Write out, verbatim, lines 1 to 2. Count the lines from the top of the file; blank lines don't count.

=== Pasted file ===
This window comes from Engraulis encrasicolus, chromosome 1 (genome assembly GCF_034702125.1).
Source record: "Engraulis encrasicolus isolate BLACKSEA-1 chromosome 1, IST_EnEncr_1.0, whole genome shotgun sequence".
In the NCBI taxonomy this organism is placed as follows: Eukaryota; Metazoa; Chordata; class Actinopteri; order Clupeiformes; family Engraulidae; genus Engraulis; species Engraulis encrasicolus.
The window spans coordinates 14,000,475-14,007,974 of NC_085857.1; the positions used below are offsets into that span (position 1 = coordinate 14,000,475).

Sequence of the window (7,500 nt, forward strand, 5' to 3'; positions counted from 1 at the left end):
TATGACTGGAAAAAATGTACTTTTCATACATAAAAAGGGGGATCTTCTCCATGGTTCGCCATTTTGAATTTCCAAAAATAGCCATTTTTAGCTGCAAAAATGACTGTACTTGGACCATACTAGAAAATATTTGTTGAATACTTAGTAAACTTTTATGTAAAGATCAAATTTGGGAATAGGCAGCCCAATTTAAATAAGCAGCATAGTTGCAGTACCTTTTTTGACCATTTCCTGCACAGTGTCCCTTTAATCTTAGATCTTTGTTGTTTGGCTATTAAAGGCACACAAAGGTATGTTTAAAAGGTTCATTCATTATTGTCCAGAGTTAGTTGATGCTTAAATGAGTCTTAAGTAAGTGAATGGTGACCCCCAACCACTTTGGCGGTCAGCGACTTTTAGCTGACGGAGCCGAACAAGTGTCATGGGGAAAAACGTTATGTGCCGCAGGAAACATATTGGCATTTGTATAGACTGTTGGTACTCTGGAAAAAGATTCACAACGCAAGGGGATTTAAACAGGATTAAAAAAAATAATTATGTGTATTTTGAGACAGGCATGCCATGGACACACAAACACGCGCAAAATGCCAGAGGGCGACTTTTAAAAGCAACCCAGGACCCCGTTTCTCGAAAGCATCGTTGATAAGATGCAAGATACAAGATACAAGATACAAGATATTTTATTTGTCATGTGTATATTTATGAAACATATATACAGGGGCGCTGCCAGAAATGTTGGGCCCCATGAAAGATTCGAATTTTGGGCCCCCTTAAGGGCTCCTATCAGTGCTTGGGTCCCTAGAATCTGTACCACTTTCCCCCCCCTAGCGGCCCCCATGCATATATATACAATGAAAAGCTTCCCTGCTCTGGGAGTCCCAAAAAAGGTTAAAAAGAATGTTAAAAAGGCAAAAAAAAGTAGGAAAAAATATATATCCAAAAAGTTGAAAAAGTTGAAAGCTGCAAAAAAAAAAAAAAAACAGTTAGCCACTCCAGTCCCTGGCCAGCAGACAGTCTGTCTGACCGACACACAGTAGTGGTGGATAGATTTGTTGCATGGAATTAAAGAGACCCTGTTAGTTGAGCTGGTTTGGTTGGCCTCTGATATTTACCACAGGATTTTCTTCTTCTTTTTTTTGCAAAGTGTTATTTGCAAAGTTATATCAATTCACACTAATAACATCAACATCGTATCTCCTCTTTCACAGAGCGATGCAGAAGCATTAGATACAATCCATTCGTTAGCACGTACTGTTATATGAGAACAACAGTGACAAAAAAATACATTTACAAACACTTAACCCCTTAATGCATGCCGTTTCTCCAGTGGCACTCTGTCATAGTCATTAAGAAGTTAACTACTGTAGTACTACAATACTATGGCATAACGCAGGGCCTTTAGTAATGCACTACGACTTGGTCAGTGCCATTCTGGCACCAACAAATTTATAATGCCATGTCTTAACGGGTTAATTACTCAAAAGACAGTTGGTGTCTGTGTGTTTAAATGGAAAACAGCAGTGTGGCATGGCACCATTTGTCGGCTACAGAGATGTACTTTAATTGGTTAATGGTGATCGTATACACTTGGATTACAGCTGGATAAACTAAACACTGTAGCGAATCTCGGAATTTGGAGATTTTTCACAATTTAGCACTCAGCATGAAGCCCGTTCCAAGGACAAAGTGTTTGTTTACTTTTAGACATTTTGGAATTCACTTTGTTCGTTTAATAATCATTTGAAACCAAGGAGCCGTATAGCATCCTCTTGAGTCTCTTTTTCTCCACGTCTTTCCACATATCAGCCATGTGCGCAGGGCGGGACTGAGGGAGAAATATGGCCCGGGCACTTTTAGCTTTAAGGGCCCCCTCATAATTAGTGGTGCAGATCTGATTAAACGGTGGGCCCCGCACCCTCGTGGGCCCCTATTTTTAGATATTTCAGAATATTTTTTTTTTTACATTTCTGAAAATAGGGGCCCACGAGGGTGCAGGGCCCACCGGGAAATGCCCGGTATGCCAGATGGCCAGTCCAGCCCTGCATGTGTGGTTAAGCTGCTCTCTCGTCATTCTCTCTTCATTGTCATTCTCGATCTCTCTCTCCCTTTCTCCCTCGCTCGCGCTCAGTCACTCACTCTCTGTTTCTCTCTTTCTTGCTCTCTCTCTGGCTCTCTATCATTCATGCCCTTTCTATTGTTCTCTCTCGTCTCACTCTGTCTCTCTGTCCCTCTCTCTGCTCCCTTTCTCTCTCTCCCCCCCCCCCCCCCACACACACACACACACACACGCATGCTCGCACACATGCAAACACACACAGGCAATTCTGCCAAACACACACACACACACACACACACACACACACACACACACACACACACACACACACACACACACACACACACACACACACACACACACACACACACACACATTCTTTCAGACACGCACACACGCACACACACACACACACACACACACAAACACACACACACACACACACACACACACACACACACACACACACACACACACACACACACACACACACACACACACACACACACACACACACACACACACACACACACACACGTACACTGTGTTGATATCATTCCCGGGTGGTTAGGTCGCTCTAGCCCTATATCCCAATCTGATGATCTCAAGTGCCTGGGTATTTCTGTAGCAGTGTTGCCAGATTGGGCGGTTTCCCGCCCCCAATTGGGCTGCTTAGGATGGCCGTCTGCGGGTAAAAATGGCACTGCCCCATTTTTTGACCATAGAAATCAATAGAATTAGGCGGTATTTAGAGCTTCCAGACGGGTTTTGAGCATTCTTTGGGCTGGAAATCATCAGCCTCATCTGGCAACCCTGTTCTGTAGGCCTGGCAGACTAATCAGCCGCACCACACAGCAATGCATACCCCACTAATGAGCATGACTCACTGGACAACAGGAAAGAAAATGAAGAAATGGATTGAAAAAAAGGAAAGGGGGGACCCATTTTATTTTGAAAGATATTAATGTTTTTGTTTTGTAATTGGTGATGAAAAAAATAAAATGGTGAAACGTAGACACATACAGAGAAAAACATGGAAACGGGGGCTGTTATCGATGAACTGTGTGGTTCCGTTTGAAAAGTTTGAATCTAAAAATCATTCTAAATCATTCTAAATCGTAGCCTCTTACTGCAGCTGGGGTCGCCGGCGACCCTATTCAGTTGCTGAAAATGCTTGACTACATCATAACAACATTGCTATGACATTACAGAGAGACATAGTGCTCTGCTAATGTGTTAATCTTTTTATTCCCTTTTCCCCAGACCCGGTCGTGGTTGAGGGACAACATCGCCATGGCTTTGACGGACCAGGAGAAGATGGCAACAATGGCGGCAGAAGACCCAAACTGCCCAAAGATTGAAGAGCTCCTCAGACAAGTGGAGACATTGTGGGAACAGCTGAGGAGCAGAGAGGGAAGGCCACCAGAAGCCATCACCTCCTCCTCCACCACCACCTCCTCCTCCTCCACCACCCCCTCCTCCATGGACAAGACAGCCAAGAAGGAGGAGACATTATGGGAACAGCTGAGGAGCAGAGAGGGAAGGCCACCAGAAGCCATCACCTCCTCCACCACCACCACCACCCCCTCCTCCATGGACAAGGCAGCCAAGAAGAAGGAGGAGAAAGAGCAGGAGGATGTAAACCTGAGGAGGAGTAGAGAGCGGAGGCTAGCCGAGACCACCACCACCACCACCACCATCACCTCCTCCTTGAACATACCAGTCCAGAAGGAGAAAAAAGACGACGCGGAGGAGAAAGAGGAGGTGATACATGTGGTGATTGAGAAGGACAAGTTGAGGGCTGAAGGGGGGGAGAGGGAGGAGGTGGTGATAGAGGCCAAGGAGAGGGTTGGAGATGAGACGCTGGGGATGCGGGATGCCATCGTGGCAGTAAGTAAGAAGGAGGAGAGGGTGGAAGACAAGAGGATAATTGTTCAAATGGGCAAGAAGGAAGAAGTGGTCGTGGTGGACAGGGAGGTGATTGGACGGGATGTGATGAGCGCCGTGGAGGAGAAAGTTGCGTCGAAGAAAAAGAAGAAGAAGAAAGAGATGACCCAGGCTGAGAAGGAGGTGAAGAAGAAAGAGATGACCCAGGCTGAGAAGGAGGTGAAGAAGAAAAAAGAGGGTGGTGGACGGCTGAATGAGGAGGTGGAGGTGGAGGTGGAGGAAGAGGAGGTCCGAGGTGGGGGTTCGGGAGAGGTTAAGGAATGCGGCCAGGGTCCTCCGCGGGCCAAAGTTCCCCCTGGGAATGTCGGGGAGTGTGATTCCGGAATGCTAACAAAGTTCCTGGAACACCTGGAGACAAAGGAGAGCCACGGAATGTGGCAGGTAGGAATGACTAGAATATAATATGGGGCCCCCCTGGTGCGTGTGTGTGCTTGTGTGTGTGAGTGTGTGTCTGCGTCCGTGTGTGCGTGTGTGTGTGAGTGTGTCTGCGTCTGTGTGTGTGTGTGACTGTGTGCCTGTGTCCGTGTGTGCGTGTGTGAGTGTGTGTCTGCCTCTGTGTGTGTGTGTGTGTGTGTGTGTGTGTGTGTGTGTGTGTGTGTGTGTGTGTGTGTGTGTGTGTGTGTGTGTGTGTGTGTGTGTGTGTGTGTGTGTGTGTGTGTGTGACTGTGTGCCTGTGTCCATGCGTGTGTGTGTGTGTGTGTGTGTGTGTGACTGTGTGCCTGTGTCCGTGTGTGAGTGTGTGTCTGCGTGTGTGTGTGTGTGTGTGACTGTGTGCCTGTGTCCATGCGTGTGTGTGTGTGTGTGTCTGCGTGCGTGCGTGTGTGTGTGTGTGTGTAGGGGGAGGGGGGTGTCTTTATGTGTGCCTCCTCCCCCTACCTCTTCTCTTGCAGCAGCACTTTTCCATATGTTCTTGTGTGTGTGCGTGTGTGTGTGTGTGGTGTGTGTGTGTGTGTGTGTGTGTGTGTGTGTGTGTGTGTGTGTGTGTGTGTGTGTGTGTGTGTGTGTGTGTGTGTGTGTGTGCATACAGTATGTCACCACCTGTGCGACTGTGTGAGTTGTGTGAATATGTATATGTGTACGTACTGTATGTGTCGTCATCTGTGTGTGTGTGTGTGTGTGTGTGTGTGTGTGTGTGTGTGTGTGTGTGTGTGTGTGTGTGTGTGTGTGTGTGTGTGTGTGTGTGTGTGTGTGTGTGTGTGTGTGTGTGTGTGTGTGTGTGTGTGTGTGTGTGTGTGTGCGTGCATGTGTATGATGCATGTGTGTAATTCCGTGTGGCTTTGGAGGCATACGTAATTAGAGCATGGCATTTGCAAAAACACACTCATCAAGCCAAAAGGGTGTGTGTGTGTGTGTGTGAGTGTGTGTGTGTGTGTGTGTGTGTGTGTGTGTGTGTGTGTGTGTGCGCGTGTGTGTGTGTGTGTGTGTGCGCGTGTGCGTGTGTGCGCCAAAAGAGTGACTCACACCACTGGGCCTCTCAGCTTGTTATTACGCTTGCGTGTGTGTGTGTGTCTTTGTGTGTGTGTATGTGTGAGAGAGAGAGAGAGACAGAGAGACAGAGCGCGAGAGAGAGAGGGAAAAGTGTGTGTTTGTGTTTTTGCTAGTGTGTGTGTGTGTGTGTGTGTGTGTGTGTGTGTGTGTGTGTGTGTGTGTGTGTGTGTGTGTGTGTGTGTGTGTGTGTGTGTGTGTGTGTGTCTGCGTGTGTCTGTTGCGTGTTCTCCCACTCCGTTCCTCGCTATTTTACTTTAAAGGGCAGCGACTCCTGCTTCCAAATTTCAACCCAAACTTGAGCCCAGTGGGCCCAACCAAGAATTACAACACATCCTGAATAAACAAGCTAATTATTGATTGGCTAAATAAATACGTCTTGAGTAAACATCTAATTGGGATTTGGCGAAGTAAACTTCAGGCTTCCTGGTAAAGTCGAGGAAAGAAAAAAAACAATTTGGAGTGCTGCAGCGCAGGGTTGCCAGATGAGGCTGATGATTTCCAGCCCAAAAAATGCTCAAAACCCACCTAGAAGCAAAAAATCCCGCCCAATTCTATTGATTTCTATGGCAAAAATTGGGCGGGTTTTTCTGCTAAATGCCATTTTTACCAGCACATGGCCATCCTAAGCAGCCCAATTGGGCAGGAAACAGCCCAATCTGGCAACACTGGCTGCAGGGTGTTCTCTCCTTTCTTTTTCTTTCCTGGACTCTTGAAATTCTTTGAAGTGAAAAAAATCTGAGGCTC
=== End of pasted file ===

This window comes from Engraulis encrasicolus, chromosome 1 (genome assembly GCF_034702125.1).
Source record: "Engraulis encrasicolus isolate BLACKSEA-1 chromosome 1, IST_EnEncr_1.0, whole genome shotgun sequence".